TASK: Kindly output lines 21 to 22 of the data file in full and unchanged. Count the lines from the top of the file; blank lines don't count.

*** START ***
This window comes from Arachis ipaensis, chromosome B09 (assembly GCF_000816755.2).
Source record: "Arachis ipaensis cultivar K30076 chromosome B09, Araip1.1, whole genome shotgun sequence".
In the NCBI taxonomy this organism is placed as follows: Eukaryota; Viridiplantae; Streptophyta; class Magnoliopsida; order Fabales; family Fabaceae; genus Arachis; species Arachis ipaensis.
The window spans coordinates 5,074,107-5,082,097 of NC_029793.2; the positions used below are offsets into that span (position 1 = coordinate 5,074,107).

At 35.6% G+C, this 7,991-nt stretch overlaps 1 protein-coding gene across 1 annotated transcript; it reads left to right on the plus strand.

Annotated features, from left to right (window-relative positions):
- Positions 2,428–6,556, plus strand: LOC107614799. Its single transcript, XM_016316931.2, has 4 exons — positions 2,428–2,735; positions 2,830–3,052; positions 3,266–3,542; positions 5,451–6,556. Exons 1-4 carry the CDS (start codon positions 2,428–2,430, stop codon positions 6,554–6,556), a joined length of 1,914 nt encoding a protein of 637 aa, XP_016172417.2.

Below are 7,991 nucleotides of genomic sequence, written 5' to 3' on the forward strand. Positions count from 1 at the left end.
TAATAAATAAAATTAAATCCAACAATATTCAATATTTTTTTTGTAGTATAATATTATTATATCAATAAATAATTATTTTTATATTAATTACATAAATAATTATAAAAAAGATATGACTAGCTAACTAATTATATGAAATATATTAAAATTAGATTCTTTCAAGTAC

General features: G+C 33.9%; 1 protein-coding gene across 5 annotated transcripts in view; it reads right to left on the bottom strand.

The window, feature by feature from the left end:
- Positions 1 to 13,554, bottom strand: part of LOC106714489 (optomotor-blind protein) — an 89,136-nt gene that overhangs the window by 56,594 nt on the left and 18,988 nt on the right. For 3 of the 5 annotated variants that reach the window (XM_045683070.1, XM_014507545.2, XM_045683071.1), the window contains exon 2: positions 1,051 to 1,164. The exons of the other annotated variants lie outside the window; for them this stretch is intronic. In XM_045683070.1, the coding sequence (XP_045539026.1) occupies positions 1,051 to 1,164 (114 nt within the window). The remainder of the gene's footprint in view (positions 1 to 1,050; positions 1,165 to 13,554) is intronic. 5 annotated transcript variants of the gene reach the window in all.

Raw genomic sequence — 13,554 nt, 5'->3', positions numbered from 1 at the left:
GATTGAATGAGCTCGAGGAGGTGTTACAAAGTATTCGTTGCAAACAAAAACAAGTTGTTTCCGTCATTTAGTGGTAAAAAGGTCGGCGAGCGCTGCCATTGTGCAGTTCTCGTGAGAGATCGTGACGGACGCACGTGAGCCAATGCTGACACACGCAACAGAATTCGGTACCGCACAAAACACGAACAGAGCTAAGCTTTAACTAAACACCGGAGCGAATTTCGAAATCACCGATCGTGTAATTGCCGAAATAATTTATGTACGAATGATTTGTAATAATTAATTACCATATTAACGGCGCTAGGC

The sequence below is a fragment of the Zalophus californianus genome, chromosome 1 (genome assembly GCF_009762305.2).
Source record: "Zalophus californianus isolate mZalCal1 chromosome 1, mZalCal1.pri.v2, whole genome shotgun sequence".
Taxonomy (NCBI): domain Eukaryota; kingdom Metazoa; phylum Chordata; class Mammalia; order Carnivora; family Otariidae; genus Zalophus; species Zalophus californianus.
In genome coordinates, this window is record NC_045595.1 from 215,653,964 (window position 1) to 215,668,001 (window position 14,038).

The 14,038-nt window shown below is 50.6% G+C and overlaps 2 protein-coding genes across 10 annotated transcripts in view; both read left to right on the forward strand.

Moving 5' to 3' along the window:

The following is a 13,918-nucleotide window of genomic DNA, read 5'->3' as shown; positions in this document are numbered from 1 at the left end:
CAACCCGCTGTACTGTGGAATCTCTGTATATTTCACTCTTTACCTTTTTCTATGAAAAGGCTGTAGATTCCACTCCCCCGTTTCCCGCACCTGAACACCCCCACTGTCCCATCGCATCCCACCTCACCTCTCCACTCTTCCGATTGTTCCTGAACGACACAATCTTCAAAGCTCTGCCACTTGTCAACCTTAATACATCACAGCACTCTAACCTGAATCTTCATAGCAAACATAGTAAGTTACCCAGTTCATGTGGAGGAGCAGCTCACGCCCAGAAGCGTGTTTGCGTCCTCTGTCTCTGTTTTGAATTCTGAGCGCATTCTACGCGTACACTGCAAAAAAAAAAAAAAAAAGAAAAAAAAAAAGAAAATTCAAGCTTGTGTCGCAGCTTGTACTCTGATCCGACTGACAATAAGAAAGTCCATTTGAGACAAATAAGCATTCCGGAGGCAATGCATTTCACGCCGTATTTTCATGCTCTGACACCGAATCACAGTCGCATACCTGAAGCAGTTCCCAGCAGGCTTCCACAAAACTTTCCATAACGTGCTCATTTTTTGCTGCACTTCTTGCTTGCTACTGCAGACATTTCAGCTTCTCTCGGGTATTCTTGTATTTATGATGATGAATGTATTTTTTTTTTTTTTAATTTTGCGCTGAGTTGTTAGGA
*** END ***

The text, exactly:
The following is a 13,918-nucleotide window of genomic DNA, read 5'->3' as shown; positions in this document are numbered from 1 at the left end:
CAACCCGCTGTACTGTGGAATCTCTGTATATTTCACTCTTTACCTTTTTCTATGAAAAGGCTGTAGATTCCACTCCCCCGTTTCCCGCACCTGAACACCCCCACTGTCCCATCGCATCCCACCTCACCTCTCCACTCTTCCGATTGTTCCTGAACGACACAATCTTCAAAGCTCTGCCACTTGTCAACCTTAATACATCACAGCACTCTAACCTGAATCTTCATAGCAAACATAGTAAGTTACCCAGTTCATGTGGAGGAGCAGCTCACGCCCAGAAGCGTGTTTGCGTCCTCTGTCTCTGTTTTGAATTCTGAGCGCATTCTACGCGTACACTGCAAAAAAAAAAAAAAAAAGAAAAAAAAAAAGAAAATTCAAGCTTGTGTCGCAGCTTGTACTCTGATCCGACTGACAATAAGAAAGTCCATTTGAGACAAATAAGCATTCCGGAGGCAATGCATTTCACGCCGTATTTTCATGCTCTGACACCGAATCACAGTCGCATACCTGAAGCAGTTCCCAGCAGGCTTCCACAAAACTTTCCATAACGTGCTCATTTTTTGCTGCACTTCTTGCTTGCTACTGCAGACATTTCAGCTTCTCTCGGGTATTCTTGTATTTATGATGATGAATGTATTTTTTTTTTTTTTAATTTTGCGCTGAGTTGTTAGGA